Junior was born with “water on the brain,” an excess of spinal fluid which caused brain damage and physical problems, including having an abnormally large head, occasional seizures, and very poor eyesight. Despite these disadvantages and the poor treatment he receives from many of the other kids on the Reservation, however, Junior has a witty sense of humor and great talent at expressing himself through his cartoon drawings. He is also very intelligent and frustrated by the inferior education he receives in the poverty of the Rez. When he has the opportunity to attend a school off the reservation, Junior suddenly finds himself in an unfamiliar environment where everyone else is white. As he struggles to fit in with his new classmates and make peace with the traditions, pressures, and familial dysfunction he faces on the Reservation, Junior comes to a better understanding of his own identity and the new potential he sees in his future.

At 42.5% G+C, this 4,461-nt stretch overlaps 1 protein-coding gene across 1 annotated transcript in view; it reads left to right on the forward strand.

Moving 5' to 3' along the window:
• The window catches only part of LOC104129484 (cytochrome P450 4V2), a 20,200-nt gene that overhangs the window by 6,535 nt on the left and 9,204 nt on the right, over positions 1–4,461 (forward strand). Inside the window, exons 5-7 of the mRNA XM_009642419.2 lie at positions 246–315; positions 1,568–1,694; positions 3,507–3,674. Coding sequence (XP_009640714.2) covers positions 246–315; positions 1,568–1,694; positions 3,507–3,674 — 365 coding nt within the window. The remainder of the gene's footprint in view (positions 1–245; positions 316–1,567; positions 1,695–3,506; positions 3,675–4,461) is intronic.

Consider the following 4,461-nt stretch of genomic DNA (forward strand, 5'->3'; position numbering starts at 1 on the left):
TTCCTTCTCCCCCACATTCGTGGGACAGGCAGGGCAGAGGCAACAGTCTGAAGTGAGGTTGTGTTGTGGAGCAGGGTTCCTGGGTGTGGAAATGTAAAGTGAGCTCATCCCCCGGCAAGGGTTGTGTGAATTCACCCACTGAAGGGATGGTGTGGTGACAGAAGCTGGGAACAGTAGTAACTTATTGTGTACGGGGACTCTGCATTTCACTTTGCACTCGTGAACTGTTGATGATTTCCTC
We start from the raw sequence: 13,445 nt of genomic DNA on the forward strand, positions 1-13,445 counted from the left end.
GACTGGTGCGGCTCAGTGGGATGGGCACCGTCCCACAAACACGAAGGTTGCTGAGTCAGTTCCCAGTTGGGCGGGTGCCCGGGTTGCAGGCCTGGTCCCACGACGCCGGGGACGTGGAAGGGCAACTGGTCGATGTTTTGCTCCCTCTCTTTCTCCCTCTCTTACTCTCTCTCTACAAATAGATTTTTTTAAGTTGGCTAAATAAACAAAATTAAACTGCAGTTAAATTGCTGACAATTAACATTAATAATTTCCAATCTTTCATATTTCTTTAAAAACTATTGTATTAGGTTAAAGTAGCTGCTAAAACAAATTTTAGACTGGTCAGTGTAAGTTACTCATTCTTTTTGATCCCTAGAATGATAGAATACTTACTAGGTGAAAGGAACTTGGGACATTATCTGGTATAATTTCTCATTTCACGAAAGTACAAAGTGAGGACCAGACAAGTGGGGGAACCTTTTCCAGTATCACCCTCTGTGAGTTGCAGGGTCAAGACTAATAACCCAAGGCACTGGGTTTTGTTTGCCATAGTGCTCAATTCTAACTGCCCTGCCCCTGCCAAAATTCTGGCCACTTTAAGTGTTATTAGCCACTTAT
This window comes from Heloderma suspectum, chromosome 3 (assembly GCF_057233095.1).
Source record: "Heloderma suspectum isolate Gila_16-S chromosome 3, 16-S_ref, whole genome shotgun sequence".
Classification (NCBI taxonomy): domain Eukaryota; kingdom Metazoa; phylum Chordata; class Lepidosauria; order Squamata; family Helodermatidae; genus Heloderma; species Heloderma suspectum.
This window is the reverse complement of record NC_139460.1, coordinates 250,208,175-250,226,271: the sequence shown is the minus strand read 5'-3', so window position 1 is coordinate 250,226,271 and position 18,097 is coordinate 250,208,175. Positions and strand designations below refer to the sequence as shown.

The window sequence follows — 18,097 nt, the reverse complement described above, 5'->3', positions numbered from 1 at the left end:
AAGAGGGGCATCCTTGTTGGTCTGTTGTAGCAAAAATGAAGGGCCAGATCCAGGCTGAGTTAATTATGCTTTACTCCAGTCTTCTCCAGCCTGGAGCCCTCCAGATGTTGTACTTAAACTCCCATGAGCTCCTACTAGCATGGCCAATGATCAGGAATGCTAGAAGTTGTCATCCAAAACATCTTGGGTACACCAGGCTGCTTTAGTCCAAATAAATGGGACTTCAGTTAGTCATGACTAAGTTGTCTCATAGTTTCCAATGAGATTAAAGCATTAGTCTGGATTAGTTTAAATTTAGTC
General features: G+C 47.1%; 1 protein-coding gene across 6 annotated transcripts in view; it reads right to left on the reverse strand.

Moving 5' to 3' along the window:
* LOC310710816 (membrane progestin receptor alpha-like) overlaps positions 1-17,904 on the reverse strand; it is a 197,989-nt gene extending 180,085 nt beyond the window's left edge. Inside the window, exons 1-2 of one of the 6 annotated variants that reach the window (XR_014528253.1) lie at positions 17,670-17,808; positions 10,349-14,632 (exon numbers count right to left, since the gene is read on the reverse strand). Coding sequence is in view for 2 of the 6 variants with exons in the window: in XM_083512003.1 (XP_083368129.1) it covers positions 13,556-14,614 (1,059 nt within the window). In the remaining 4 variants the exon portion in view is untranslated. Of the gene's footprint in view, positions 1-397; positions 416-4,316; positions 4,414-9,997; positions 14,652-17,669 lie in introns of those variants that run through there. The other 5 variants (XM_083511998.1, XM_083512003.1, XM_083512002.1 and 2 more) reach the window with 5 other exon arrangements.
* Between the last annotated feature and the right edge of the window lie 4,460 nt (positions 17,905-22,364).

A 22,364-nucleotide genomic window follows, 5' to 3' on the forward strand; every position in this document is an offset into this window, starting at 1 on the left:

Alexie’s novel is a perfect balance of comedy and tragedy. Based on his own experiences growing up on an Indian Reservation, he paints an harsh and unapologetic portrait of teenage life amid poverty, alcoholism, and racism. But it is the narrator’s endearing and sarcastic sense of humor that makes the novel irresistible. I highly recommend this book to teens and to adults!
There is an audio book read by the author; the story is enhanced by Alexie’s great performance, but also somewhat lacking, since the cartoons illustrations which appear throughout the novel cannot be experienced in the audio format.